This section should answer the question, “What do you intend to do?” You should begin with a concise statement of the general purpose or major objectives and goals of the proposed project. This statement, often in combination with the limited objectives or specific aims, should describe the research/scholarly/artistic issue or problem to be addressed, product to be developed, work to be created, external funding opportunity, etc. (If a hypothesis is appropriate for your proposed project, it should be presented as part of this discussion.) The committee will review your proposal to determine the extent to which you have chosen your purpose and goals carefully and logically, and stated them clearly and concisely. Be specific about the results, products, or consequences of your project’s purpose or objectives.
This section should address the broad importance of the project in the field and its potential to generate quality publications, professional presentation, public exhibit, and/or external funding. For example, will the project address a gap in your field or discipline, make a contribution to an important or noteworthy scholarly or aesthetic issue, advance the understanding of your area of work, have immediate or eventual practical value (e.g., enhance opportunities for students, provide a stepping stone for your interest area, or lead to proposal for outside funding or public exhibit), produce new data and concepts, or test existing hypotheses and assumptions? Will the projects develop a pool of pilot data relevant to an identified funding source or contact base? Document the significance and originality of your project’s approach. Specify likely outlets for dissemination of your results (e.g., journals or other publications, conferences, associations, exhibits, museums, societies, or potential user groups). This section should convince the Committee of the overall merit of your project.
Keep in mind that, while your project may fit in a long term line of research, reasonable objectives for your summer project need to be stated, and will be evaluated.
3. Procedures/Process/Work plan/Methodology/Method of Analysis
This section should describe project activities in detail; describe the sequence, flow, and interrelationship of activities; and present a reasonable scope of activities. If appropriate, a schedule or timetable may be incorporated within the narrative or included as a separate attachment. The case should be made in this section that the methods and procedures are familiar to the applicant and are appropriate for the purpose or objectives already described. If established methods or procedures cannot serve the project, describe how modifications will enable you to overcome shortcomings in existing approaches. Methods of analysis should be clearly explained.
For the entire project, demonstrate an understanding of the linkages between your process or methodology, the activities to be undertaken, the project aims, the limitations on what can be produced or concluded, and the plan for evaluating whether the project has been accomplished.
4. Methods of Evaluation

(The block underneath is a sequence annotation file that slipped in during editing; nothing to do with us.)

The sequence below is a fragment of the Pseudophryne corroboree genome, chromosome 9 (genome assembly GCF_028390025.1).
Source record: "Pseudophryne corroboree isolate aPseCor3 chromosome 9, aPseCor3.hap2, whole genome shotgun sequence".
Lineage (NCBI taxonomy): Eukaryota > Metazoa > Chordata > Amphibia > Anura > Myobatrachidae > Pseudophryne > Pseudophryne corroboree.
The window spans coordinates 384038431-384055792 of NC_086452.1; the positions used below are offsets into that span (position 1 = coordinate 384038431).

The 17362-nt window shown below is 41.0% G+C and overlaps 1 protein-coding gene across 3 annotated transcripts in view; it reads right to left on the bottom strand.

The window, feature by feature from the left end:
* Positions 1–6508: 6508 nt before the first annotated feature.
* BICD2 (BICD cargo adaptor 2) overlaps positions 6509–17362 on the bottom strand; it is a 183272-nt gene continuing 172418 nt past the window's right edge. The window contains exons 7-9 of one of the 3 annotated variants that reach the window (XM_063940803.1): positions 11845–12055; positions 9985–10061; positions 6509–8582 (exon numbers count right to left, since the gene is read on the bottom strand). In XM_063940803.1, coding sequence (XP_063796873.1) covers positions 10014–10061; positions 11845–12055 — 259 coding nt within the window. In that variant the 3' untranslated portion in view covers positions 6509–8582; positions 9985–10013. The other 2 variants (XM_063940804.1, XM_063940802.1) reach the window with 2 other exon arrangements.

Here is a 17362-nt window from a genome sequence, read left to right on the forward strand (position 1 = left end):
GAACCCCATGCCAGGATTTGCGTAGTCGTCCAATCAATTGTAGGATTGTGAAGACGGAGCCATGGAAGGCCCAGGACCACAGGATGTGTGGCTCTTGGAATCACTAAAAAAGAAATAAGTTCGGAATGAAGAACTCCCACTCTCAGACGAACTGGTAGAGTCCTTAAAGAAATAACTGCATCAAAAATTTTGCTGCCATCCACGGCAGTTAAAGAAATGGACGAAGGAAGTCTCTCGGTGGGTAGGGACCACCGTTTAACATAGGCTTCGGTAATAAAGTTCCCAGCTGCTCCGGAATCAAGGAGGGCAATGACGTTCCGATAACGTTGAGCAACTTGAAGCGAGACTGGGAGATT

Indicate what evidence will be collected and reported to describe the project outcomes. Describe how you will determine if the project objectives have been met.
Provide a description of the strategic advantage to the university if this project is completed.
5. Intended Outcome
Be specific about what you intend to produce and what the intended distribution of that product will be. You should be able to identify a deliverable to be supplied at the end of your funded period. Stipend funds will not be paid until the deliverable is provided.
The Committee uses cross-disciplinary criteria to evaluate proposals and to establish funding priorities. You are strongly encouraged; therefore, to keep these criteria in mind as you prepare your proposal. Careful editing and proofreading are essential. As appropriate, you are expected to incorporate references to pertinent literature throughout your narrative.
Intrinsic Merit of the Project
This criterion considers the likelihood that the project will lead to discoveries or advances within its field or discipline, or have substantial impact on progress in that field or discipline. The concern is that the project is soundly conceived in terms of current work in the field, existing literature on the subject, and appropriateness of procedures for the task. (The term “project” as used in this and the following contexts refers to the central concern of the proposed activity – for example, this may be a current or emerging issue in a discipline such as chemistry or economics, a question of interpretation of an artistic creation or historical event, the technical or procedural choices in the production of an artistic or other creative work, or an assessment of current or alternative social policies or programs.)
Proposer’s ability to carry out the project
This criterion considers the capability of the applicant in terms of his/her past training, publication activity, and other scholarly or creative accomplishments. The adequacy of the resources available including ability to complete the work within the award period is also considered. As appropriate, the applicant should include details on recent research/scholarly/creative projects. Beginning researchers may include their student work.
Strategic benefit to the University of the proposed outcome
This criterion considers the nature of the benefit to the university if the proposed outcomes are achieved. This can include for instance, advancement to the reputation of the university through high profile publications.